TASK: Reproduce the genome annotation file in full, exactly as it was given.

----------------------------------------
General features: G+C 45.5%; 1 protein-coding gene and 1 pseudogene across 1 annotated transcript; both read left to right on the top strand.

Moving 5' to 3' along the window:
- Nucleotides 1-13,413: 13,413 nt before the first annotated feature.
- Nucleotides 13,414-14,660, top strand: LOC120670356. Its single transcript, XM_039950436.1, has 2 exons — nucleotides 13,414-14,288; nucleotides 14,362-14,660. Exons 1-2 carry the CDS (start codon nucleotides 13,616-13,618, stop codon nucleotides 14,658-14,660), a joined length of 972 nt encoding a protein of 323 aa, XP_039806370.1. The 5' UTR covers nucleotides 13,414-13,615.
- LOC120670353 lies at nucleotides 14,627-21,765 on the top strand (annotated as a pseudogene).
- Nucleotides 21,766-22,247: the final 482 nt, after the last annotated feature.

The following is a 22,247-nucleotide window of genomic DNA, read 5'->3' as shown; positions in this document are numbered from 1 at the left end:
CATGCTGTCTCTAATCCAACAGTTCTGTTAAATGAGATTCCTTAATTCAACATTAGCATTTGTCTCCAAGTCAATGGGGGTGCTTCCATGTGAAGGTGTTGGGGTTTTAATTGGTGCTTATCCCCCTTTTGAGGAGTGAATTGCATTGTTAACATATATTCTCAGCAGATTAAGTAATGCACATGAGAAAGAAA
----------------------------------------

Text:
General features: G+C 45.5%; 1 protein-coding gene and 1 pseudogene across 1 annotated transcript; both read left to right on the top strand.

Moving 5' to 3' along the window:
- Nucleotides 1-13,413: 13,413 nt before the first annotated feature.
- Nucleotides 13,414-14,660, top strand: LOC120670356. Its single transcript, XM_039950436.1, has 2 exons — nucleotides 13,414-14,288; nucleotides 14,362-14,660. Exons 1-2 carry the CDS (start codon nucleotides 13,616-13,618, stop codon nucleotides 14,658-14,660), a joined length of 972 nt encoding a protein of 323 aa, XP_039806370.1. The 5' UTR covers nucleotides 13,414-13,615.
- LOC120670353 lies at nucleotides 14,627-21,765 on the top strand (annotated as a pseudogene).
- Nucleotides 21,766-22,247: the final 482 nt, after the last annotated feature.

The following is a 22,247-nucleotide window of genomic DNA, read 5'->3' as shown; positions in this document are numbered from 1 at the left end:
CATGCTGTCTCTAATCCAACAGTTCTGTTAAATGAGATTCCTTAATTCAACATTAGCATTTGTCTCCAAGTCAATGGGGGTGCTTCCATGTGAAGGTGTTGGGGTTTTAATTGGTGCTTATCCCCCTTTTGAGGAGTGAATTGCATTGTTAACATATATTCTCAGCAGATTAAGTAATGCACATGAGAAAGAAA